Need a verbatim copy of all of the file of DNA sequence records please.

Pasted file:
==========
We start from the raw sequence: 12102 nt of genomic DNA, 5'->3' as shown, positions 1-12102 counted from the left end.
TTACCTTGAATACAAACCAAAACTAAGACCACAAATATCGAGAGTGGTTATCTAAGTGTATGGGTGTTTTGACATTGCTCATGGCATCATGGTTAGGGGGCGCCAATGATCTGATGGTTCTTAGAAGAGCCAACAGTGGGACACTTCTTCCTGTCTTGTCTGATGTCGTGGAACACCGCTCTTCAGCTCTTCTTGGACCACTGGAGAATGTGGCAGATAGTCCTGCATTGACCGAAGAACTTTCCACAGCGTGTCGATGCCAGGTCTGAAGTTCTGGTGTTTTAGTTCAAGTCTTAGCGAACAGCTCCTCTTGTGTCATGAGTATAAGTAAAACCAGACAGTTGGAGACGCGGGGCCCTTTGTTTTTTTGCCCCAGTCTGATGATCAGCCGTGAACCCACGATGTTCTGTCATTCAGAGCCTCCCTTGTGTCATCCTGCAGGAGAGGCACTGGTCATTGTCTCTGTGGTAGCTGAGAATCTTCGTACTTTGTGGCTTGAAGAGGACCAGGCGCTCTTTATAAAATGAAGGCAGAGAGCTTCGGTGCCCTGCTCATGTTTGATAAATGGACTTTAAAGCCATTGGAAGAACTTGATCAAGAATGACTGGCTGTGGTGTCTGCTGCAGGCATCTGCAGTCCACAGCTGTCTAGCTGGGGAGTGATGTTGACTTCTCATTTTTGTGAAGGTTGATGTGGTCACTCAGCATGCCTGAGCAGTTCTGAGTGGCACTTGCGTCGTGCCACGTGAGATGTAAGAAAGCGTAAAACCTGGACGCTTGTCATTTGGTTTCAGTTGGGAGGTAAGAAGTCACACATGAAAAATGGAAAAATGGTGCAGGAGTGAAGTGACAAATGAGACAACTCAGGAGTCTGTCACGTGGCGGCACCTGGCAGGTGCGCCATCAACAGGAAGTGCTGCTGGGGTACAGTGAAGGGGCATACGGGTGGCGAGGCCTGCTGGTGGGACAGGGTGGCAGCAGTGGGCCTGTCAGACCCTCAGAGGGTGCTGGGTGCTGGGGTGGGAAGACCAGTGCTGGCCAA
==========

We start from the raw sequence: 12102 nt of genomic DNA, 5'->3' as shown, positions 1-12102 counted from the left end.
TTACCTTGAATACAAACCAAAACTAAGACCACAAATATCGAGAGTGGTTATCTAAGTGTATGGGTGTTTTGACATTGCTCATGGCATCATGGTTAGGGGGCGCCAATGATCTGATGGTTCTTAGAAGAGCCAACAGTGGGACACTTCTTCCTGTCTTGTCTGATGTCGTGGAACACCGCTCTTCAGCTCTTCTTGGACCACTGGAGAATGTGGCAGATAGTCCTGCATTGACCGAAGAACTTTCCACAGCGTGTCGATGCCAGGTCTGAAGTTCTGGTGTTTTAGTTCAAGTCTTAGCGAACAGCTCCTCTTGTGTCATGAGTATAAGTAAAACCAGACAGTTGGAGACGCGGGGCCCTTTGTTTTTTTGCCCCAGTCTGATGATCAGCCGTGAACCCACGATGTTCTGTCATTCAGAGCCTCCCTTGTGTCATCCTGCAGGAGAGGCACTGGTCATTGTCTCTGTGGTAGCTGAGAATCTTCGTACTTTGTGGCTTGAAGAGGACCAGGCGCTCTTTATAAAATGAAGGCAGAGAGCTTCGGTGCCCTGCTCATGTTTGATAAATGGACTTTAAAGCCATTGGAAGAACTTGATCAAGAATGACTGGCTGTGGTGTCTGCTGCAGGCATCTGCAGTCCACAGCTGTCTAGCTGGGGAGTGATGTTGACTTCTCATTTTTGTGAAGGTTGATGTGGTCACTCAGCATGCCTGAGCAGTTCTGAGTGGCACTTGCGTCGTGCCACGTGAGATGTAAGAAAGCGTAAAACCTGGACGCTTGTCATTTGGTTTCAGTTGGGAGGTAAGAAGTCACACATGAAAAATGGAAAAATGGTGCAGGAGTGAAGTGACAAATGAGACAACTCAGGAGTCTGTCACGTGGCGGCACCTGGCAGGTGCGCCATCAACAGGAAGTGCTGCTGGGGTACAGTGAAGGGGCATACGGGTGGCGAGGCCTGCTGGTGGGACAGGGTGGCAGCAGTGGGCCTGTCAGACCCTCAGAGGGTGCTGGGTGCTGGGGTGGGAAGACCAGTGCTGGCCAA